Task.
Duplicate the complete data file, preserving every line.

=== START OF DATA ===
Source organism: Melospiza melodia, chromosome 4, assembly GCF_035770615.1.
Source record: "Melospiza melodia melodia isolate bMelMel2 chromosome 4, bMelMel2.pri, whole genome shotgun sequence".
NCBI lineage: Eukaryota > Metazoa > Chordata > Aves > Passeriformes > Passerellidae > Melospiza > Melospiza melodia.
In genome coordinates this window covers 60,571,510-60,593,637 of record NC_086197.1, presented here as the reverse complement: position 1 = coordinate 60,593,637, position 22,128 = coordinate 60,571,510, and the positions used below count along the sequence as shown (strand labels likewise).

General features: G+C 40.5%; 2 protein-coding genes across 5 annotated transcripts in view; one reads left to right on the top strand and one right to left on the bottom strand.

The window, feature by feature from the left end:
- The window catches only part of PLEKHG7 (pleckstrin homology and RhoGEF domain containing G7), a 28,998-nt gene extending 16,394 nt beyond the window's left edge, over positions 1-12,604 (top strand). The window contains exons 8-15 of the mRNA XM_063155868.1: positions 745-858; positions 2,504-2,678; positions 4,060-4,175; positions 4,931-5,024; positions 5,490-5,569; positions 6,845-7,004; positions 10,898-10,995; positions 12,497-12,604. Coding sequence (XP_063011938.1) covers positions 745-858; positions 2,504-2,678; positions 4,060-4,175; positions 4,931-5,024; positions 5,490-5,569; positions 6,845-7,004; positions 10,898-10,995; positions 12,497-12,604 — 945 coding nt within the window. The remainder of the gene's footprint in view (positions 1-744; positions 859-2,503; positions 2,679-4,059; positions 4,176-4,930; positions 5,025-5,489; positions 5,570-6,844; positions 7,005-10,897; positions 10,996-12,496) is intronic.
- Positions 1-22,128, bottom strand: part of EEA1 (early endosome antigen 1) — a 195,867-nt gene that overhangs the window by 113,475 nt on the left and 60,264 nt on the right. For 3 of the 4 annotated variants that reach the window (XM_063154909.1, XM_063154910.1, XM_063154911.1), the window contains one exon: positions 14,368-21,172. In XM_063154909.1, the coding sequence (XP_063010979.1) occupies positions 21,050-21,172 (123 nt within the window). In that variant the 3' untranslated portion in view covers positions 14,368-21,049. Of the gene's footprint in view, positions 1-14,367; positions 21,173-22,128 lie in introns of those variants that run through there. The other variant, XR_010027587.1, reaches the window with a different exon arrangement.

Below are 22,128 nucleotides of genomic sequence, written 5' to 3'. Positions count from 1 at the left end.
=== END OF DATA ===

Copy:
Source organism: Melospiza melodia, chromosome 4, assembly GCF_035770615.1.
Source record: "Melospiza melodia melodia isolate bMelMel2 chromosome 4, bMelMel2.pri, whole genome shotgun sequence".
NCBI lineage: Eukaryota > Metazoa > Chordata > Aves > Passeriformes > Passerellidae > Melospiza > Melospiza melodia.
In genome coordinates this window covers 60,571,510-60,593,637 of record NC_086197.1, presented here as the reverse complement: position 1 = coordinate 60,593,637, position 22,128 = coordinate 60,571,510, and the positions used below count along the sequence as shown (strand labels likewise).

General features: G+C 40.5%; 2 protein-coding genes across 5 annotated transcripts in view; one reads left to right on the top strand and one right to left on the bottom strand.

The window, feature by feature from the left end:
- The window catches only part of PLEKHG7 (pleckstrin homology and RhoGEF domain containing G7), a 28,998-nt gene extending 16,394 nt beyond the window's left edge, over positions 1-12,604 (top strand). The window contains exons 8-15 of the mRNA XM_063155868.1: positions 745-858; positions 2,504-2,678; positions 4,060-4,175; positions 4,931-5,024; positions 5,490-5,569; positions 6,845-7,004; positions 10,898-10,995; positions 12,497-12,604. Coding sequence (XP_063011938.1) covers positions 745-858; positions 2,504-2,678; positions 4,060-4,175; positions 4,931-5,024; positions 5,490-5,569; positions 6,845-7,004; positions 10,898-10,995; positions 12,497-12,604 — 945 coding nt within the window. The remainder of the gene's footprint in view (positions 1-744; positions 859-2,503; positions 2,679-4,059; positions 4,176-4,930; positions 5,025-5,489; positions 5,570-6,844; positions 7,005-10,897; positions 10,996-12,496) is intronic.
- Positions 1-22,128, bottom strand: part of EEA1 (early endosome antigen 1) — a 195,867-nt gene that overhangs the window by 113,475 nt on the left and 60,264 nt on the right. For 3 of the 4 annotated variants that reach the window (XM_063154909.1, XM_063154910.1, XM_063154911.1), the window contains one exon: positions 14,368-21,172. In XM_063154909.1, the coding sequence (XP_063010979.1) occupies positions 21,050-21,172 (123 nt within the window). In that variant the 3' untranslated portion in view covers positions 14,368-21,049. Of the gene's footprint in view, positions 1-14,367; positions 21,173-22,128 lie in introns of those variants that run through there. The other variant, XR_010027587.1, reaches the window with a different exon arrangement.

Below are 22,128 nucleotides of genomic sequence, written 5' to 3'. Positions count from 1 at the left end.